Contraceptive Methods and the Impact of Menstruation on Daily Functioning in Women With Sickle Cell Disease

Melissa E. Day, BS; Sarah-Jo Stimpson, MD; Mark Rodeghier, PhD; Djamila Ghafuri, MBBS; Michael Callaghan, MD; Ahmar Urooj Zaidi, MD; Bryan Hannan, MS; Adetola Kassim, MD, MS; Andra H. James, MD, MPH; Michael R. DeBaun, MD, MPH; Deva Sharma, MD, MS

Disclosures

South Med J. 2019;112(3):174-179. 

In This Article

Abstract and Introduction

Abstract

Objectives: Women with sickle cell disease (SCD) are living longer as a result of advances in the care of their underlying disease. With the population growing of women living with SCD, reproductive health issues in this population have become an emphasized area of medical care. We sought to describe current patterns of contraception use, menstruation, and quality-of-life (QOL) measures in women with SCD.

Methods: Using a cross-sectional study design, we administered paper surveys at two academic medical centers to women aged 10 to 55 years with SCD to capture current contraceptive use, characteristics of menstrual cycles, and QOL metrics.

Results: Of the 103 women who participated, 12.7% (13/102) experienced a duration of menses >7 days (defined here as prolonged menstrual bleeding). Approximately half of women (51.5%, 53/103) used some form of contraception, with depot medroxyprogesterone acetate injections and condoms being the most common. During their last menstrual periods, women with both dysmenorrhea and prolonged menstrual bleeding (6.9%, 7/102) were more likely to experience more days of poor QOL, with more nights with sleep disturbance (P = 0.001) and more days with trouble taking care of themselves (P = 0.003), as well as being unable to do things they previously enjoyed (P = 0.001), compared with those with neither phenomenon (28.2%, 29/103).

Conclusions: Dysmenorrhea and prolonged menstrual bleeding negatively affect the QOL of women with SCD. Menstrual histories and preventive measures for menstruation-related morbidity should be incorporated into routine evaluations of women with SCD.

Introduction

Sickle cell disease (SCD) is the most common inherited monogenic blood disorder, affecting 1 in 400 African Americans born in the United States.[1] Before the use of disease-modifying therapies, the average life expectancy for an individual with SCD in the 1970s was <20 years of age.[2] The largest multicenter prospective cohort study of SCD (n = 3764) in the 1990s, completed after the introduction of penicillin prophylaxis and hydroxyurea therapy, however, demonstrated that 50% of individuals with SCD live beyond the fifth decade.[3] As the overall survival of women with SCD continues to increase, reproductive health issues, including menstruation-related morbidity and preferences for contraceptive use, will become increasingly important as management shifts toward improving their quality of life (QOL).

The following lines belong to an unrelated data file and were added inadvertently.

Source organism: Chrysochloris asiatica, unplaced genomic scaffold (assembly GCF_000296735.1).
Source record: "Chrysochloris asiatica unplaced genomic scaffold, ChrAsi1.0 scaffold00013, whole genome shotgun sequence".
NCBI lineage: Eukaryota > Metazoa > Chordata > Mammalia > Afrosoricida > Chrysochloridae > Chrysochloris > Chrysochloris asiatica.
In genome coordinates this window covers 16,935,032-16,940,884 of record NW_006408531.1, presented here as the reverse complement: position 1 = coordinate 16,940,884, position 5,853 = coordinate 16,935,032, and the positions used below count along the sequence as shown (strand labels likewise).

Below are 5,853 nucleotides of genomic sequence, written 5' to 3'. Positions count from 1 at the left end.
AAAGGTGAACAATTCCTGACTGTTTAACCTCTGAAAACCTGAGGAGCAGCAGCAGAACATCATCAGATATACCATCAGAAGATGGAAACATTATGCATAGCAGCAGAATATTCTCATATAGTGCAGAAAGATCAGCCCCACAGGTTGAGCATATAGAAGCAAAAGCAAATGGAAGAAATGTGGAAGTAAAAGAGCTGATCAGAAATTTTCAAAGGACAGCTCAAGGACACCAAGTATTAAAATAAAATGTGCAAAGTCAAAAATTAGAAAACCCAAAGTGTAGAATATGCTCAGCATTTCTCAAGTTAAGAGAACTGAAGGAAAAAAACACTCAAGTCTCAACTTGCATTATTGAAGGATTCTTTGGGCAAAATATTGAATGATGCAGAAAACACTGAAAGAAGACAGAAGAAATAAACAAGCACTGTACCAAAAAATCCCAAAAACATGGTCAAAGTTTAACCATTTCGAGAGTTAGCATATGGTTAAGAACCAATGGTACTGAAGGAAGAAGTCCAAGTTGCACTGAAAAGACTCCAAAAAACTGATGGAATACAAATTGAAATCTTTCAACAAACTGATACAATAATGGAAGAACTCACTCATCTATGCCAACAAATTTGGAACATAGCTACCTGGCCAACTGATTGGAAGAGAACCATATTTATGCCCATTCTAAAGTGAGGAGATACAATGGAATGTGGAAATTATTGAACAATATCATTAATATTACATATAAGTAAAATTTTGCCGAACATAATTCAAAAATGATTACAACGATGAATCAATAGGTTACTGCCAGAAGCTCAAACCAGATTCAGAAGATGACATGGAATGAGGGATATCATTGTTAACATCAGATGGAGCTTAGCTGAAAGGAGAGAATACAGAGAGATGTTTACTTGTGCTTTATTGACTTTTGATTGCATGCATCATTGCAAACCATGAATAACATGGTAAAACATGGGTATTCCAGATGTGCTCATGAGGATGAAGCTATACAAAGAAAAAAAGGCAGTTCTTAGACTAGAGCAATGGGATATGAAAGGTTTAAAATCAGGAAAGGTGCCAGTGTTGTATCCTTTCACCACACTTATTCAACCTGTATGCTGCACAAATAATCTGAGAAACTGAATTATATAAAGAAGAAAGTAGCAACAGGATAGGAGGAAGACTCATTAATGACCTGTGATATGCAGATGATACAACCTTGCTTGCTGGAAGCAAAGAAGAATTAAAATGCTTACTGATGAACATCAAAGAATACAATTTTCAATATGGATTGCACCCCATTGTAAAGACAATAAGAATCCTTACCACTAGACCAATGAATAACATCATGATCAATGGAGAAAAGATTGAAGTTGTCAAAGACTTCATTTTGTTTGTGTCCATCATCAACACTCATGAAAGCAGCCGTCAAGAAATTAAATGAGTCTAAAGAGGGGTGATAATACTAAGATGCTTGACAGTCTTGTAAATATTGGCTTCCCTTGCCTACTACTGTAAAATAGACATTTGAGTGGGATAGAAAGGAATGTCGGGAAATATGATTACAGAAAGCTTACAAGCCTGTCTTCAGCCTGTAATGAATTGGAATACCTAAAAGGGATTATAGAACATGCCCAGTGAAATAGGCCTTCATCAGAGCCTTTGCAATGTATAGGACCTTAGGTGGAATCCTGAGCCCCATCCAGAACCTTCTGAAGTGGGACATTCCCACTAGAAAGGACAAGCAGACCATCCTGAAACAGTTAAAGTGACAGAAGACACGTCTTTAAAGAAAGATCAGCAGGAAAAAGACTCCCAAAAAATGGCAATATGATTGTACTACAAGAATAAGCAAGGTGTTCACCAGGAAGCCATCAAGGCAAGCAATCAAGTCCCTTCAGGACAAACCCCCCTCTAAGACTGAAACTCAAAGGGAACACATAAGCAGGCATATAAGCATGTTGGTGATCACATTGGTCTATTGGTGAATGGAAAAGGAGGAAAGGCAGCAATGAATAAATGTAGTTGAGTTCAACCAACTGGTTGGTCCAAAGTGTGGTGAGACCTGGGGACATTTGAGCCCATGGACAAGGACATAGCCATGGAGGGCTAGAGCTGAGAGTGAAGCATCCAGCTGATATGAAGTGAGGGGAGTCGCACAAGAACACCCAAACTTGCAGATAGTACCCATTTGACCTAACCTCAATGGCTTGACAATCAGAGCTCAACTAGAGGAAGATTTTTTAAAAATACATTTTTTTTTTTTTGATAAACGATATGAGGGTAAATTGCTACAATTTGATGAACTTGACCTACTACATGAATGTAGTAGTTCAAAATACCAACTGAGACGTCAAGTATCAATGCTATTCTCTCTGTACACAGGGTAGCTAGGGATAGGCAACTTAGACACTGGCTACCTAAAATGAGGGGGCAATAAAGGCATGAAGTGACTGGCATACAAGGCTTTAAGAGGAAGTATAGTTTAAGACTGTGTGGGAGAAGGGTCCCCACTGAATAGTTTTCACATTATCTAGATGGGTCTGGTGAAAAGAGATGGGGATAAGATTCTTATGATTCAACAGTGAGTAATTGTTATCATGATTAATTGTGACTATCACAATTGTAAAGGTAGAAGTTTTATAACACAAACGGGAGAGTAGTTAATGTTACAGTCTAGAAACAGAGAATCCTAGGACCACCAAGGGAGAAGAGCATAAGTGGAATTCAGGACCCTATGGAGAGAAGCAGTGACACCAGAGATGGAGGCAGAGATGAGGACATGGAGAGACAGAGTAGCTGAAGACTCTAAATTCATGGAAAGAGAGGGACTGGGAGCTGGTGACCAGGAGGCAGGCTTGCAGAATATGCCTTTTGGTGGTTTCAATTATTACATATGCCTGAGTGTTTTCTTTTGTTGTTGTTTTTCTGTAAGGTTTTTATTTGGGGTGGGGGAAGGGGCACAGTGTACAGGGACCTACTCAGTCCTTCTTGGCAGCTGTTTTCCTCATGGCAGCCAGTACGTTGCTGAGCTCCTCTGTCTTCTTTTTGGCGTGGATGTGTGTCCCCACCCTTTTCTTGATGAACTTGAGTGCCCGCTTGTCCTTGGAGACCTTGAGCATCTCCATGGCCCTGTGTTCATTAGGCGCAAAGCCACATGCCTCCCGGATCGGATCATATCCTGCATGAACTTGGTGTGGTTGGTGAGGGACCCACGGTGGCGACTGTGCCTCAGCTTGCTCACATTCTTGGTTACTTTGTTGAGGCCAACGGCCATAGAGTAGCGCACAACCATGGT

Previous studies attempting to define clinical characteristics of menstruation and contraceptive use in women with SCD are either outdated or limited in scope, and none focus on QOL associated with menstruation. Studies describing menstruation in women with SCD involved data collected >15 years ago, with the most recent study including only women with SCD aged 13 to 21 years.[4] More comprehensive studies including multiple SCD phenotypes and ages were completed >30 years ago.[5] Although changes in contraceptive use have been reported in African Americans during the past 10 to 15 years,[6] similar findings have not been discussed in the SCD literature. No previous studies have investigated clinical differences in menstrual characteristics in women with different SCD phenotypes. Understanding contraceptive use in women with SCD is particularly important due to an increased risk of pregnancy complications in this population, with up to 20% experiencing acute vaso-occlusive pain episodes and 11% to 17% experiencing premature birth and preeclampsia, respectively.[7] Moreover, SCD is an inherited thrombophilia,[8] necessitating a better understanding of contraceptive use in this patient population and its relation to thrombotic risk. In addition, limited data describe QOL associated with menstruation in women with SCD, despite reports of up to 37% of women experiencing severe acute vaso-occlusive pain episodes occurring with their menstrual periods.[4]

In a multicenter cross-sectional study, we sought to describe menstrual characteristics, contraceptive use, and QOL in a sample of young women with SCD.

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